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by Marty Demarest & r & & r & & lt;span class= "dropcap " & I & lt;/span & t turns out they make guns that shoot around corners. On the business end of the MR-C LW SD automatic rifle, there's a camera that's pointed at exactly what the gun sees. On the bottom of the gun is a small video monitor, almost like a camcorder's. With this gun and video combo, I can point the weapon around corners and see what I'm aiming at.





According to Tom Clancy, the endorsee of Tom Clancy's Ghost Recon Advance Warfighter 2, a gun like this, in the game's year of 2014, "enhances the survivability of the soldier carrying it." That small, extra chance for survival is what keeps me reaching for my MR-C LW SD, because, despite the game's future setting, a war can still be won -- or prevented -- by a single soldier. All I need to do is survive and that soldier is me.





Apparently something has gone wrong in Mexico, and I'm required to lead my squad of nonexistent elite operatives across the border to carry out my U.S. Government unissued, nonexistent orders. Dropped with little ceremony into the war zone, we are given our missions on the fly. If everything goes right, it will seem as though global politics have tilted. If they go wrong, nobody will know we've died.





Like other recent war/invasion games (Resistance, Prey), GRAW2 tells its story through a judicious use of CNN-like news footage and digitally rendered talking government heads. Reports of uprisings and captured U.S. soldiers send my operatives and me to our next location, often in trucks or helicopters across spectacularly war-strewn landscapes.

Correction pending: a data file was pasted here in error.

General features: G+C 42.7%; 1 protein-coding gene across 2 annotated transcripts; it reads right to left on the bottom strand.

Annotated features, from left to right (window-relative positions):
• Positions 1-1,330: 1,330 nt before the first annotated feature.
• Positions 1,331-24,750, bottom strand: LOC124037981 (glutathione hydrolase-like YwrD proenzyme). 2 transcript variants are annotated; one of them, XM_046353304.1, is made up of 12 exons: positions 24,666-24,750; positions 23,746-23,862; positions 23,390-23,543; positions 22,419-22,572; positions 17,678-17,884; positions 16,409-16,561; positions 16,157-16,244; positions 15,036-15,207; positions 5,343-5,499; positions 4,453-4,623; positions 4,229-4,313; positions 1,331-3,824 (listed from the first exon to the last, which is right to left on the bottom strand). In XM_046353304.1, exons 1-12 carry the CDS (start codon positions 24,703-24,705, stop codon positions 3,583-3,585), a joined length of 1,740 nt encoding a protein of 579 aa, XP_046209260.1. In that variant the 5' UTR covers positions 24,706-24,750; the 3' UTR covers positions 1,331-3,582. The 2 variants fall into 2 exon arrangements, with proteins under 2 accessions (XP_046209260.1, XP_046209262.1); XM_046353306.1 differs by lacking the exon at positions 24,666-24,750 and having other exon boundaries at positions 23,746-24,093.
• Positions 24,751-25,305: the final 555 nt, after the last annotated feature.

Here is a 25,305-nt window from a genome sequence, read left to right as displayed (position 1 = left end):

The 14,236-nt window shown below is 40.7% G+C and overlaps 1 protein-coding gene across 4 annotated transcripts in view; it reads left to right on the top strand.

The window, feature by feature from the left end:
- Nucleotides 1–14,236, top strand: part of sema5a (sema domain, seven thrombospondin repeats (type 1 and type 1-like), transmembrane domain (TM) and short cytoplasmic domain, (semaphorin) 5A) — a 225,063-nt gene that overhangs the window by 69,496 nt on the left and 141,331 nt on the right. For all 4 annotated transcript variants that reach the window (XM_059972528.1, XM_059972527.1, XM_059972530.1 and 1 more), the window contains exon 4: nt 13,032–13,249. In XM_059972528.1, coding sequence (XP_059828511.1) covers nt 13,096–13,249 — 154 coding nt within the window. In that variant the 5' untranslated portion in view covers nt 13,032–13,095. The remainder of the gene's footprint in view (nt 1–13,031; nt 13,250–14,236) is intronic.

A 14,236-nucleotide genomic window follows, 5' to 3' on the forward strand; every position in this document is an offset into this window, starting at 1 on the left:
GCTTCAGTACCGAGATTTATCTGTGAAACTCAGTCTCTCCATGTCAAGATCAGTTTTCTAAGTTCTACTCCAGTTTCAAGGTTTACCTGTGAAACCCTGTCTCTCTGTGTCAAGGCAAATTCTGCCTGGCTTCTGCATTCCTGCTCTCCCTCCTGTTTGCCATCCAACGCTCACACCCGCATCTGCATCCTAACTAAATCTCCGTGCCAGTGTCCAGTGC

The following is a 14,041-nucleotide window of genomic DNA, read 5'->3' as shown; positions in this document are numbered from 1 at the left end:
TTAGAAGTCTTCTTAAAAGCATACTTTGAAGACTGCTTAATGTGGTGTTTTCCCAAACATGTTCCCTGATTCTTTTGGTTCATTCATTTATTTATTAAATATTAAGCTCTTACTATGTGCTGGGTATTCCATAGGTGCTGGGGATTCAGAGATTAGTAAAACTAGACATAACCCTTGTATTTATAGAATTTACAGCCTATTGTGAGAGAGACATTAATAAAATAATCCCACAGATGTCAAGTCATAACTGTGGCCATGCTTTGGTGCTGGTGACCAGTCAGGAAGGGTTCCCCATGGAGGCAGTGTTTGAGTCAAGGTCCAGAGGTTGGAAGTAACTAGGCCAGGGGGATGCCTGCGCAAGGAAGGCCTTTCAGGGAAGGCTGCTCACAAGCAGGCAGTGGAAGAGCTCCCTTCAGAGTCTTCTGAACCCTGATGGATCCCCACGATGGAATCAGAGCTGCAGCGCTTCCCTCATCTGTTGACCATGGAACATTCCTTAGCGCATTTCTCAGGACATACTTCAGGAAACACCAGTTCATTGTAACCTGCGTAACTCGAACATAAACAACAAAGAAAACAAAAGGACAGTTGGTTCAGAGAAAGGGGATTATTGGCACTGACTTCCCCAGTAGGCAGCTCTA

Unlike Gears of War, the last squad-based tactical combat videogame of note, GRAW2 doesn't interrupt the flow of battle with tedious solve-the-puzzle or assist-your-teammate missions. Here, combat alone is the beginning and end of the game's missions, which often flow into each other at the heady pace of global politics. Weapons of mass destruction make appearances, as do suicidal insurgents. It's my job to conduct diplomacy among them with a bullet -- shot, if possible, from around corners with all of the presence of a ghost.





THE GOOD: The layout of the battlefields, which are strewn apace through each larger level, is wild with broken walls and abandoned cars for me and my foes to hide behind. Unlike Gears of War, with its concentric battlefields and straight gauntlet runs, GRAW2's environments are asymmetrical and keep me moving, fighting the same battles against the same foes in different ways because they and I use the cover differently.





THE BAD: It seems unlikely that only soldiers would die in war. But, in GRAW2's short single-player game, civilian casualties are almost nonexistent. Despite being set in one of the world's most densely populated countries, GRAW2's levels -- both rural and urban -- lack innocent people and are occasionally desolate and brown to the point of blandness. This allows me to unload the mayhem a little thickly, since I don't risk any collateral damage, but it also robs the game of some subtle tactical combat moments.





THE BOTTOM LINE: Tom Clancy's Ghost Recon Advance Warfighter 2 is not quite the battlefield of tomorrow, but it's good enough for today.

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